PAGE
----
Conservatives vote in favour of Liberal government bill banning replacement workers

Conservatives vote in favour of Liberal government bill banning replacement workers © Provided by The Canadian Press

OTTAWA — A Liberal government bill that would ban replacement workers from being used during strikes and lockouts at federally regulated workplaces is moving ahead after the House of Commons unanimously backed it Tuesday.

The legislation passed second reading with the support of the Opposition Conservatives. It was the first time the Tories took any position on the bill.

Labour Minister Seamus O’Regan said the confetti isn’t falling from the ceilings yet, but reaching unanimous consent is “a good thing.”

“At the end of the day, we here are convinced that this will lead to greater stability and security for our supply chains, as well as a huge improvement for workers’ rights in this country,” O’Regan said Tuesday.

The legislation advances policy the New Democrats included in their political pact with the governing Liberals. It also fulfils a Liberal party promise from the 2021 election campaign.

But as the bill heads to committee for further study, NDP labour critic Matthew Green expressed concern that Liberals will attempt to alter the bill with “loopholes” — and the Tories with “poison pills.”

He promised his party will remain “vigilant.”

“New Democrats understand that the only way to fight against the raising costs and corporate greed is through collective bargaining, and is through unions,” Green said.

“And the use of replacement workers, scab workers, in times of negotiations literally takes food off the tables of Canadian workers.”

The Tories didn’t respond to multiple requests for comment.

In recent months, Conservative Leader Pierre Poilievre has focused heavily on pocketbook issues and ramped up efforts to court support from blue-collar workers, as his party maintains a considerable lead over the Liberals in the polls.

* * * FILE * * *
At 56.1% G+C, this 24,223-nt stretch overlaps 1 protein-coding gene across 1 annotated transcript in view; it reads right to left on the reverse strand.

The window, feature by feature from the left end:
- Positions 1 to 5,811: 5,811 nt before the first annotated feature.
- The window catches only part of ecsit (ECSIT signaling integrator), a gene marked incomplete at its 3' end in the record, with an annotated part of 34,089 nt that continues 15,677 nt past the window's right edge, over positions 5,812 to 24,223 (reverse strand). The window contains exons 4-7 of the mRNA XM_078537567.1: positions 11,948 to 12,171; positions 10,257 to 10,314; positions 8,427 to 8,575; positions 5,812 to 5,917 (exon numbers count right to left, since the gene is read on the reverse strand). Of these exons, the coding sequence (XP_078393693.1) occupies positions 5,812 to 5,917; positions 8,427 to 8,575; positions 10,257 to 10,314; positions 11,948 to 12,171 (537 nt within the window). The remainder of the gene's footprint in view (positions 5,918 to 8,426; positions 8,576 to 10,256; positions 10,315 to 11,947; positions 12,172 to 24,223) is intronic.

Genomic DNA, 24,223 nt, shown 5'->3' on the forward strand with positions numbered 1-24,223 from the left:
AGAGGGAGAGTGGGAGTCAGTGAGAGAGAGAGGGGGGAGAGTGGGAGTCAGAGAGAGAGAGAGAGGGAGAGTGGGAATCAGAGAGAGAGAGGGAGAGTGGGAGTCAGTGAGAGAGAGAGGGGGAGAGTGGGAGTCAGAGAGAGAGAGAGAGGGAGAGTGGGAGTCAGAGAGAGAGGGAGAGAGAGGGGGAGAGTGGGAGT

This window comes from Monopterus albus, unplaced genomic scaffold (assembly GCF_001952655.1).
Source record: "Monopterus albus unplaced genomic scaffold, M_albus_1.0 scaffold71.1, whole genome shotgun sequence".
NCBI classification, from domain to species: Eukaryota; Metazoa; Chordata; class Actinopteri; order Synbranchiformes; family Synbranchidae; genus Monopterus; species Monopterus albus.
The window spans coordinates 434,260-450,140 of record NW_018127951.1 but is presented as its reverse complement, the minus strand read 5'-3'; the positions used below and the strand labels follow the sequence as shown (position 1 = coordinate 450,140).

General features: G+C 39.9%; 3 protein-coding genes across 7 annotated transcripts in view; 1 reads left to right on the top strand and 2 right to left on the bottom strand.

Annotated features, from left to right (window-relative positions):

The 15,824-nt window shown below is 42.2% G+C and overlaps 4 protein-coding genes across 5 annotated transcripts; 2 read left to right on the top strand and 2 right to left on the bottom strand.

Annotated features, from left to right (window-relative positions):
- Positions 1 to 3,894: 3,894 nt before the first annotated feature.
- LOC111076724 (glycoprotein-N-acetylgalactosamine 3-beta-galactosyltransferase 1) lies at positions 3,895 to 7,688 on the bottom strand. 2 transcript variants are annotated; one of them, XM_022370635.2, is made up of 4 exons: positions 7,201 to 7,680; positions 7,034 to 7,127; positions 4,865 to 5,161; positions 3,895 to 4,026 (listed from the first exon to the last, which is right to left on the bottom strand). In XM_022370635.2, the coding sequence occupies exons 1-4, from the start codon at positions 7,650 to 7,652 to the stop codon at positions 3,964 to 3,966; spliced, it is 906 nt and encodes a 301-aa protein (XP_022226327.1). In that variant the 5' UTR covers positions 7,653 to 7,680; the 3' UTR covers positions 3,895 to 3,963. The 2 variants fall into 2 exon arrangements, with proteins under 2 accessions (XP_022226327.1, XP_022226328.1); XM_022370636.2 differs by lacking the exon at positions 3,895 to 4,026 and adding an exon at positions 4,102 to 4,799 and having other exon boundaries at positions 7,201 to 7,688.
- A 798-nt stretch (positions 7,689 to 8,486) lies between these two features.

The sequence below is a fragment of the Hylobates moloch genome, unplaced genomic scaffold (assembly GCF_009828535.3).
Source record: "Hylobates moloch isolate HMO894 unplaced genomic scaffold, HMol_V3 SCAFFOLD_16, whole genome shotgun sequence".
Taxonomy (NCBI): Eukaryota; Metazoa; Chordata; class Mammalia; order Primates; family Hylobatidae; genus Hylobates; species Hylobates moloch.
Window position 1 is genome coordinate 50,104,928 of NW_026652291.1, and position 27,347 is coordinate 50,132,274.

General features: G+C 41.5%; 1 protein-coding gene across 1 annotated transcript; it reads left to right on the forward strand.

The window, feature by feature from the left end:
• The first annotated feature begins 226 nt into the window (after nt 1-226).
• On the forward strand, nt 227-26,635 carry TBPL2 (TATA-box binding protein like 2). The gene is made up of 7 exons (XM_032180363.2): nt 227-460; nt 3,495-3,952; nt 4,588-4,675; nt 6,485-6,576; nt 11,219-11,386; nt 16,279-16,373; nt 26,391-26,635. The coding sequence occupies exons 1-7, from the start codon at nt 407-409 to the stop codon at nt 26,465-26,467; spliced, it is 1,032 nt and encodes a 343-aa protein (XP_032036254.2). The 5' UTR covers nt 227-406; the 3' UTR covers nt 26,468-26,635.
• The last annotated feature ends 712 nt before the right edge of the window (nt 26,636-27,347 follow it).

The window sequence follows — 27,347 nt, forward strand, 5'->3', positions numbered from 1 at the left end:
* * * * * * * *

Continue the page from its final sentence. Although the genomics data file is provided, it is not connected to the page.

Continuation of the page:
But some union leaders have cautioned their members about supporting Poilievre, saying he borrows the language of the working class but represents a threat to workers.

At an NDP policy convention in Hamilton, Ont., last year, Bea Bruske, president of the Canadian Labour Congress, told a packed room that Poilievre “poses a clear danger to every worker in Canada.”

“We remember those Harper Conservative union bills,” she said, referring to the government of former prime minister Stephen Harper and two bills that passed under his watch.

“They tried to weaken unions, making it harder to organize workers, tried to undermine our ability to represent workers.”

Both pieces of law — Bill C-377 and Bill C-525 — were repealed after Prime Minister Justin Trudeau came into power.

The first was a private member’s bill that sought to force labour unions to publicly disclose how they spend their money. The second paved the way to allow workers in unionized environments to opt out of paying dues.

Poilievre supported both bills.

The unanimous vote on Tuesday was a “victory,” Buske said.

In a statement, she urged parliamentarians “of all stripes” to work together to amend the legislation.

As it is written, the bill would come into effect 18 months after it receives royal assent — a timeline that would almost certainly put its implementation past the next federal election.

Instead, Buske and the NDP want MPs to change the bill so that it comes into force immediately.

The Canadian Chamber of Commerce, on the other hand, is heavily critical of the bill and wants to see it taken off the table entirely.

In a statement, its president and CEO Perrin Beatty said the bill is “bad news” for the country.

“If this bill becomes law, the next time a strike shuts down rail or air travel, cell service or credit card payments, or port operations that keep products on shelves and fresh produce in grocery stores, the costs to all Canadians will be higher,” said Beatty.

“All because of the politicians’ decision to put politics ahead of Canadians’ best interests.”

Source: The Canadian Press